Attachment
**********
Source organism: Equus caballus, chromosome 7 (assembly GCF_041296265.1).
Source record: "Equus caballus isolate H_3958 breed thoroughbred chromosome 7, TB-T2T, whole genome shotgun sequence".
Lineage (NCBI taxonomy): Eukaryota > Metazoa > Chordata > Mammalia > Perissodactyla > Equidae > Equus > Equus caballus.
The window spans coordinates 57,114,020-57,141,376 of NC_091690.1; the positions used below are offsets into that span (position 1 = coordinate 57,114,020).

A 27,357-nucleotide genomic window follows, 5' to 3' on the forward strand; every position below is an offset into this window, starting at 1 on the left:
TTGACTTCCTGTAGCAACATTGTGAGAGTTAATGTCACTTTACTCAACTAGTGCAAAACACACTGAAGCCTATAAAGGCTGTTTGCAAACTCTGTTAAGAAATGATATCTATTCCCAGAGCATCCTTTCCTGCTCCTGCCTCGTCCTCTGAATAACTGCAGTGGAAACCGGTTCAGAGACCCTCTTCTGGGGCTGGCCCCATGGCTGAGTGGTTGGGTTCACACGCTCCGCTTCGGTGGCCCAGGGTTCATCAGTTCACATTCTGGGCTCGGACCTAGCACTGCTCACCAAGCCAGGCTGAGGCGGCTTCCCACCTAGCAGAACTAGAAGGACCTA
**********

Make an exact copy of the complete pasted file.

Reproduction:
Source organism: Equus caballus, chromosome 7 (assembly GCF_041296265.1).
Source record: "Equus caballus isolate H_3958 breed thoroughbred chromosome 7, TB-T2T, whole genome shotgun sequence".
Lineage (NCBI taxonomy): Eukaryota > Metazoa > Chordata > Mammalia > Perissodactyla > Equidae > Equus > Equus caballus.
The window spans coordinates 57,114,020-57,141,376 of NC_091690.1; the positions used below are offsets into that span (position 1 = coordinate 57,114,020).

A 27,357-nucleotide genomic window follows, 5' to 3' on the forward strand; every position below is an offset into this window, starting at 1 on the left:
TTGACTTCCTGTAGCAACATTGTGAGAGTTAATGTCACTTTACTCAACTAGTGCAAAACACACTGAAGCCTATAAAGGCTGTTTGCAAACTCTGTTAAGAAATGATATCTATTCCCAGAGCATCCTTTCCTGCTCCTGCCTCGTCCTCTGAATAACTGCAGTGGAAACCGGTTCAGAGACCCTCTTCTGGGGCTGGCCCCATGGCTGAGTGGTTGGGTTCACACGCTCCGCTTCGGTGGCCCAGGGTTCATCAGTTCACATTCTGGGCTCGGACCTAGCACTGCTCACCAAGCCAGGCTGAGGCGGCTTCCCACCTAGCAGAACTAGAAGGACCTA